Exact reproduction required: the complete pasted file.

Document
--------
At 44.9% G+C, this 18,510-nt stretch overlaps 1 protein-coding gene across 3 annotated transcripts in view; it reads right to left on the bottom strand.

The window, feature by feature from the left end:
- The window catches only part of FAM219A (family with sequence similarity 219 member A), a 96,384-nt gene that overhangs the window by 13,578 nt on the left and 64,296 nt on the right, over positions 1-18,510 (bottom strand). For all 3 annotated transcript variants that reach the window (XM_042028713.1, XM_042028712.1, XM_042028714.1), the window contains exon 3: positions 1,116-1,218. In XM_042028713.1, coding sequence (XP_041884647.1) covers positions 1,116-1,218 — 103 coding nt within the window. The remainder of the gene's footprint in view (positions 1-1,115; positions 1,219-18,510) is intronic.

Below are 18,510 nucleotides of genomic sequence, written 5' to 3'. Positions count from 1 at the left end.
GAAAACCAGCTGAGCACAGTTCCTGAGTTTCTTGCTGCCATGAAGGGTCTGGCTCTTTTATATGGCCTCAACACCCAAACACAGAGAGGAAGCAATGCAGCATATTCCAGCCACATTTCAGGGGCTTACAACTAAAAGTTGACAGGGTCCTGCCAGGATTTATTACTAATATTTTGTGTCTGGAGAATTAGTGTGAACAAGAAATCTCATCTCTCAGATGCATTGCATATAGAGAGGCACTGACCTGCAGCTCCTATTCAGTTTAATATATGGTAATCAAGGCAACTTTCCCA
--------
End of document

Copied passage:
At 44.9% G+C, this 18,510-nt stretch overlaps 1 protein-coding gene across 3 annotated transcripts in view; it reads right to left on the bottom strand.

The window, feature by feature from the left end:
- The window catches only part of FAM219A (family with sequence similarity 219 member A), a 96,384-nt gene that overhangs the window by 13,578 nt on the left and 64,296 nt on the right, over positions 1-18,510 (bottom strand). For all 3 annotated transcript variants that reach the window (XM_042028713.1, XM_042028712.1, XM_042028714.1), the window contains exon 3: positions 1,116-1,218. In XM_042028713.1, coding sequence (XP_041884647.1) covers positions 1,116-1,218 — 103 coding nt within the window. The remainder of the gene's footprint in view (positions 1-1,115; positions 1,219-18,510) is intronic.

Below are 18,510 nucleotides of genomic sequence, written 5' to 3'. Positions count from 1 at the left end.
GAAAACCAGCTGAGCACAGTTCCTGAGTTTCTTGCTGCCATGAAGGGTCTGGCTCTTTTATATGGCCTCAACACCCAAACACAGAGAGGAAGCAATGCAGCATATTCCAGCCACATTTCAGGGGCTTACAACTAAAAGTTGACAGGGTCCTGCCAGGATTTATTACTAATATTTTGTGTCTGGAGAATTAGTGTGAACAAGAAATCTCATCTCTCAGATGCATTGCATATAGAGAGGCACTGACCTGCAGCTCCTATTCAGTTTAATATATGGTAATCAAGGCAACTTTCCCA